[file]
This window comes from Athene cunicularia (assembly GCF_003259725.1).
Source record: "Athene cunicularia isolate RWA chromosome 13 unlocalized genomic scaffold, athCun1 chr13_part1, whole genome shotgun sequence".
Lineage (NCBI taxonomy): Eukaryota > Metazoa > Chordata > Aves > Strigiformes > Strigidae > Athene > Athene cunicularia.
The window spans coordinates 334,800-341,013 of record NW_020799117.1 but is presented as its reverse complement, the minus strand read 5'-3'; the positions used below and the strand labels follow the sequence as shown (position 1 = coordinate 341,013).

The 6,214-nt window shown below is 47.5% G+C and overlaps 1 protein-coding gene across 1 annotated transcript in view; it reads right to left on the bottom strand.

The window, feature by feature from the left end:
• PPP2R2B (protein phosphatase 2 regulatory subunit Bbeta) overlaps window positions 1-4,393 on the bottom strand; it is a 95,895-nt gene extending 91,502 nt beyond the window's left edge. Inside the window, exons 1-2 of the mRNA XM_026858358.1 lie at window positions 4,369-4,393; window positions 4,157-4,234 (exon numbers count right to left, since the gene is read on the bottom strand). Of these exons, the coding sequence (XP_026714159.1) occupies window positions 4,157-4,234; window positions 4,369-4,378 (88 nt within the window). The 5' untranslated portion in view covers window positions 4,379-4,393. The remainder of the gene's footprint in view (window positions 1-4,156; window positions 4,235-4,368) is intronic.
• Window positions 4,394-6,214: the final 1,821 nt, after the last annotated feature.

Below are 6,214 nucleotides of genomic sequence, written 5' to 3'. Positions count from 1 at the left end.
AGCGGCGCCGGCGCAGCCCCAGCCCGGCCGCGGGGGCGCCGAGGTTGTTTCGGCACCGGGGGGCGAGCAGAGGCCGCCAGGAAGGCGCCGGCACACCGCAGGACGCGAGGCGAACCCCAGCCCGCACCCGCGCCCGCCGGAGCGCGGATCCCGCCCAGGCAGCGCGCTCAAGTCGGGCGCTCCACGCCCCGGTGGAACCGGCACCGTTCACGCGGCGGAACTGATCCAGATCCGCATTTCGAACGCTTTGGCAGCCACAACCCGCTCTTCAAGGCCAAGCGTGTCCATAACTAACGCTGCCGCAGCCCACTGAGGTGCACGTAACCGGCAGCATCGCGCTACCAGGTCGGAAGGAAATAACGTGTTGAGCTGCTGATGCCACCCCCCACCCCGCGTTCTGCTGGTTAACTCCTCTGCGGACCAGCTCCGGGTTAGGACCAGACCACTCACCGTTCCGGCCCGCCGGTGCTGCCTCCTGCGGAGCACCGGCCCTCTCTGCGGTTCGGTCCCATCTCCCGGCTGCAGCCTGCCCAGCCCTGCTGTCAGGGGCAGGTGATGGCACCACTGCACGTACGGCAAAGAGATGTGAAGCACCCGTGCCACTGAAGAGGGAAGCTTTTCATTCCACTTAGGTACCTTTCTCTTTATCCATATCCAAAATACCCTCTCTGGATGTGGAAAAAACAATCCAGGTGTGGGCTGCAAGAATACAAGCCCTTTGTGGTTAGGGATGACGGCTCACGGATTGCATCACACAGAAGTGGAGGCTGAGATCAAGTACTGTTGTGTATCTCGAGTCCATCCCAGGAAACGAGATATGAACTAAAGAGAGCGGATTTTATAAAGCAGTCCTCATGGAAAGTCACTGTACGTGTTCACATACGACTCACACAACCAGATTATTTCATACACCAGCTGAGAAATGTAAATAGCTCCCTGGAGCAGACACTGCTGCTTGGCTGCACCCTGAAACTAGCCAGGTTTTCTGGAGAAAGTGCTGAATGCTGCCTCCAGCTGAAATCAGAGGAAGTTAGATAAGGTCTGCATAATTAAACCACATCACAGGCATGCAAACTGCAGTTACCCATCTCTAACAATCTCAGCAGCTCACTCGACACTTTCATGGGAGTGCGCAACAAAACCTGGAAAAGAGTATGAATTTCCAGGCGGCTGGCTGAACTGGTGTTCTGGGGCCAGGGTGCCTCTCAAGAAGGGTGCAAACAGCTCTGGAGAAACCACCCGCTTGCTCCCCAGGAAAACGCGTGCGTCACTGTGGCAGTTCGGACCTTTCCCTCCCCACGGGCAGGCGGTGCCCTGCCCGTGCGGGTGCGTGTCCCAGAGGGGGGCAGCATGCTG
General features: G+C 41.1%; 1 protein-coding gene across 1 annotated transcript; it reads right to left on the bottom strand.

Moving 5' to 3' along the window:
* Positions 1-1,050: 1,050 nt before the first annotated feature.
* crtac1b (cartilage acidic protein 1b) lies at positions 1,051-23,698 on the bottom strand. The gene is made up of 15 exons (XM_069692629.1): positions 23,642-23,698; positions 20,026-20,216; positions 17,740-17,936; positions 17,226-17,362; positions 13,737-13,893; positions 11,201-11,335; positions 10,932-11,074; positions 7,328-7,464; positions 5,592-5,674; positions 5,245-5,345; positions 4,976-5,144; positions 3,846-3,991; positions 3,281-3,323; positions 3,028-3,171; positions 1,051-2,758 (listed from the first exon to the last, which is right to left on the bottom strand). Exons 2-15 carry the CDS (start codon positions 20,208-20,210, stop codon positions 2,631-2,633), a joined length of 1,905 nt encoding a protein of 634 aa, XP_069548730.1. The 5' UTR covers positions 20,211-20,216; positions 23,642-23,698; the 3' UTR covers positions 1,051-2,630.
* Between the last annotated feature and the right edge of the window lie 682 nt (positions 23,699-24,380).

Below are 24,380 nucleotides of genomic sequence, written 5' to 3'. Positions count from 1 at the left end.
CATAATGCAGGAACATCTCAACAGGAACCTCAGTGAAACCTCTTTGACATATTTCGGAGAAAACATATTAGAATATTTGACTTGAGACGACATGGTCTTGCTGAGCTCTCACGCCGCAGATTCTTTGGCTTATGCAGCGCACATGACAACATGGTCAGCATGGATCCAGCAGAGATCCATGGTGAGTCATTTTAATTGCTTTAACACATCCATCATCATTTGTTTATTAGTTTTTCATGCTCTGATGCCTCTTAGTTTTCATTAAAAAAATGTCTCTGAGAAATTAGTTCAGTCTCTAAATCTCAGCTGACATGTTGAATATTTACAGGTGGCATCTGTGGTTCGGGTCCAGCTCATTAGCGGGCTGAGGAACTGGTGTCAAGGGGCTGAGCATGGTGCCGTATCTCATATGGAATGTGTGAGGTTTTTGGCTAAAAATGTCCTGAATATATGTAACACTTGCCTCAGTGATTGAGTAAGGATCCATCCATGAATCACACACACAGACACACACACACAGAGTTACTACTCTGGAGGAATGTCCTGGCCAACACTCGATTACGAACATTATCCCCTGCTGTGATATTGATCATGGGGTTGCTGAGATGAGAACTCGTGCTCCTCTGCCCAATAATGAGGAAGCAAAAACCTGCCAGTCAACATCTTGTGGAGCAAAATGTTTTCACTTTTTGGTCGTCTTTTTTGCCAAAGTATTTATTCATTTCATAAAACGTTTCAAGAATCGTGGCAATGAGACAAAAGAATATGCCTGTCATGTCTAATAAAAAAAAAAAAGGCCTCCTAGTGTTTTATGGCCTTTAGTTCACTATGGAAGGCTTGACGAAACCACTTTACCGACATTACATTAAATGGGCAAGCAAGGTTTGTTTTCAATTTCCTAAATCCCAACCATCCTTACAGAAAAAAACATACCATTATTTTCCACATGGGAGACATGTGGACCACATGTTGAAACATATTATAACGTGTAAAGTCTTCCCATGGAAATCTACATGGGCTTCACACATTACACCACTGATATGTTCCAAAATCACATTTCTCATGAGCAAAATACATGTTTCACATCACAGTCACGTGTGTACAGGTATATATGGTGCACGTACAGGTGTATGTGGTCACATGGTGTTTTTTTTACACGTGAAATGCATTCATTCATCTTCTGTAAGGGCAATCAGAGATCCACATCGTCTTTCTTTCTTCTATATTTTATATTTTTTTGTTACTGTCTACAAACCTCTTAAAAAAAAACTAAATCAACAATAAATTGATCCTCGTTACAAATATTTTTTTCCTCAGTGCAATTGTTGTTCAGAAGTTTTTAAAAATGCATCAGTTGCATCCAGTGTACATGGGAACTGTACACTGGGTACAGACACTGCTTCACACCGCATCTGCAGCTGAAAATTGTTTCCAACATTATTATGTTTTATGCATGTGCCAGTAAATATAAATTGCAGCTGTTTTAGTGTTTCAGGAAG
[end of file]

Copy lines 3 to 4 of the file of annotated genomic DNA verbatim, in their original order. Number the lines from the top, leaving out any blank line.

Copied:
Lineage (NCBI taxonomy): Eukaryota > Metazoa > Chordata > Aves > Strigiformes > Strigidae > Athene > Athene cunicularia.
The window spans coordinates 334,800-341,013 of record NW_020799117.1 but is presented as its reverse complement, the minus strand read 5'-3'; the positions used below and the strand labels follow the sequence as shown (position 1 = coordinate 341,013).